Average Musicians, Amazing Results…How?

Relying on the Rockstar

Ever had a super-talented musician come along that kicked up your worship team’s sound several notches?

  • Maybe it was a drummer who brought a newfound drive and energy to your sound.
  • Or a keyboard player who could (tastefully) fill and improvise.
  • Or a bass player who could lay a foundation like you never had before.
  • Or a guitar player that could actually play the riffs from the recording.

Admit it—secretly, you wanted to schedule him or her EVERY week. I know I did.

Whenever that musician is scheduled, it’s like breathing fresh air after being stuck in a box.

But then there’s that one Sunday when they’re not scheduled. You’re back in the box, breathing the stale air of average.

Unfortunately, your congregation can tell, too.

On the weeks your high-level player is on, you get all sorts of compliments ranging from, “Wow! That sounded great!” to “That was amazing time of worship today” and even “I sooo felt the Presence of the Lord…”.

(To that last person, you just want to say, “REALLY?”)

But the very next week when the golden child’s NOT scheduled?


Now, do I have an issue with a musician joining my team whose talent is lightyears beyond the rest of the team? If he’s not a jerk (or she’s not a diva), and they’re there to serve, heck no! Bring ’em on.

But here’s the problem: too many worship leaders are waiting for that one rock star who can raise the whole level of the team.

And if those leaders do have a killer musician on their team, they’re frustrated when that person isn’t there to carry the band.

The Untapped Potential of “Average”

What if instead of relying on a rock star, we explore the untapped potential of an average team creating above-average music.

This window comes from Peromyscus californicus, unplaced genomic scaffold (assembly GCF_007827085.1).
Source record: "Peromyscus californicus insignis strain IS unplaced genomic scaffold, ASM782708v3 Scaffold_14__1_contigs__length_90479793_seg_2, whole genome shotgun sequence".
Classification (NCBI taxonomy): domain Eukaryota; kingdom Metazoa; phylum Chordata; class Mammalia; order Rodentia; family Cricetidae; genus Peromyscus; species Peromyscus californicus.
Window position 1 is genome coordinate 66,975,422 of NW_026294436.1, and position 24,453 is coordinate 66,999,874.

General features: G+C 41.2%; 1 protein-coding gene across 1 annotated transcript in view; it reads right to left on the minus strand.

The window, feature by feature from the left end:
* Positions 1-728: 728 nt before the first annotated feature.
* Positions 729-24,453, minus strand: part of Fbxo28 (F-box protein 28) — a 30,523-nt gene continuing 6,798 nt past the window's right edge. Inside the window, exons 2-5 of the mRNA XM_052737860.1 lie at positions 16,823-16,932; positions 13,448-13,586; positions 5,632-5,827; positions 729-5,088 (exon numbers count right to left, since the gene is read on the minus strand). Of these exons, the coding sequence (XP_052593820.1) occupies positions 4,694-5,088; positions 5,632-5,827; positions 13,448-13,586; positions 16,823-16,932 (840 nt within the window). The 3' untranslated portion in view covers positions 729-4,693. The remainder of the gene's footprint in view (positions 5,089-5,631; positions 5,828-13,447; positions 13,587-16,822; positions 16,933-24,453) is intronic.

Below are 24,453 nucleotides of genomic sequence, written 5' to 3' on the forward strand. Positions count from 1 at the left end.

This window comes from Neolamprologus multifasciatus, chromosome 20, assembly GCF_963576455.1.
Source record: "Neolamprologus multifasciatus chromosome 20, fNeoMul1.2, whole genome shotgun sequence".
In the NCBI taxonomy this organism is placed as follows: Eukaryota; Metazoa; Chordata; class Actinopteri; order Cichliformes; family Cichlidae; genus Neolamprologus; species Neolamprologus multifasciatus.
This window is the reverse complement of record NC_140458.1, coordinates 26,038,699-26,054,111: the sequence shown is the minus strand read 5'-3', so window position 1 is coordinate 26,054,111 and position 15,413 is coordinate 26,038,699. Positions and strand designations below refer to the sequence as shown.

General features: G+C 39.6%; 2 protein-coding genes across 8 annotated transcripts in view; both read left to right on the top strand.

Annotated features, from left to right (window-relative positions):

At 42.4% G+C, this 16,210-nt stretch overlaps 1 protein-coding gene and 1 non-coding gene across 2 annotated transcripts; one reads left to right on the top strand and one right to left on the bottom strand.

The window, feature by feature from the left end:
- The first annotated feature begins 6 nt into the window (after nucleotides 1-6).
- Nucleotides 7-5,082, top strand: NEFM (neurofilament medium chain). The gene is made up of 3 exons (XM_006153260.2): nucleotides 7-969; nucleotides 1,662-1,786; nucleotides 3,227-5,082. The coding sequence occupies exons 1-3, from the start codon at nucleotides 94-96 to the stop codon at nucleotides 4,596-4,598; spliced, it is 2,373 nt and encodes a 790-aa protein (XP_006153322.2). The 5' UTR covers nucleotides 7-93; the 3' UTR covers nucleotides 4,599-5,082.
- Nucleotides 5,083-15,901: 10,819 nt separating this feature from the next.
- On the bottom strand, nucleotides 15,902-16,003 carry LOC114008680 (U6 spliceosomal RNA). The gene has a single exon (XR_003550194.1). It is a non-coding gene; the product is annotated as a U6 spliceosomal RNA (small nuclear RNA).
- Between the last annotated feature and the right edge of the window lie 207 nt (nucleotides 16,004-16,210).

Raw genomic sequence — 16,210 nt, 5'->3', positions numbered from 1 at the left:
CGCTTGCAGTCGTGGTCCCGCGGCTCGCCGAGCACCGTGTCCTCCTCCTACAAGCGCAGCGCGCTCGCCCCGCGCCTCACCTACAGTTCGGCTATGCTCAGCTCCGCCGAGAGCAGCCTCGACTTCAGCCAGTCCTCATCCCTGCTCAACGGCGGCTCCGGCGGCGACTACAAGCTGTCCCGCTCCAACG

How? Arranging.

If your band understands some simple arranging techniques, it’s musical alchemy. You put plain rocks in a box, and POOF! It transforms into a pot of gold.

OK, so that might be a little overstated. But it’s the law of synergy: the whole is greater than the sum of the parts.

A band of mediocre musicians following good arranging principles will sound far better than the C-team who’s codependent on an A-player to raise their grade.

Five Simple Arranging Principles

So let me give you a few simple arranging principles that can transform average musicians into an awesome band.

1. Know your place on the musical spectrums.

There are two spectrums all of our instruments and voices live inside: the sonic spectrum and the rhythmic spectrum.

The sonic spectrum has to do with the tones. Look at an 88-key piano. That’s our sonic spectrum. Most music we play won’t extend above or below these notes.

If the sonic spectrum is about what notes are played, the rhythmic spectrum is about when, how long, and how often.

The rhythmic spectrum ranges from silence to an ADHD drummer jacked up on Red Bull.

Too many worship teams crowd one or more areas of these spectrums. A few examples:

  • The acoustic guitar and high hat fight over a 16th note rhythm.
  • The left hand of the keyboardist steps all over the bass player.
  • The acoustic guitarist chops wood on open chords and drowns out a tasty mid-range piano part.

The result is a blob of sound.

All the notes are “correct.” The rhythms might even be in time. But it’s a mushy pile of poo that not even an expert audio engineer could redeem.

The next arranging principle gets more specific about what, where and when.

2. Understand what part you’re contributing.

Modern song arrangements contain five distinct elements:

  • The Foundation
  • The Rhythm
  • The Pad or Constant
  • The Lead
  • The Fill

We don’t have time to dig into each of these elements now. But when your team members understand each of these parts AND how each one contributes to the song at any given time, the musical magic starts to happen.

Teach your team even more arranging skills and techniques.

Get the Quick Guide: Arranging Essentials For WorshipGet access here.


3. Listen. Listen. Listen to each other.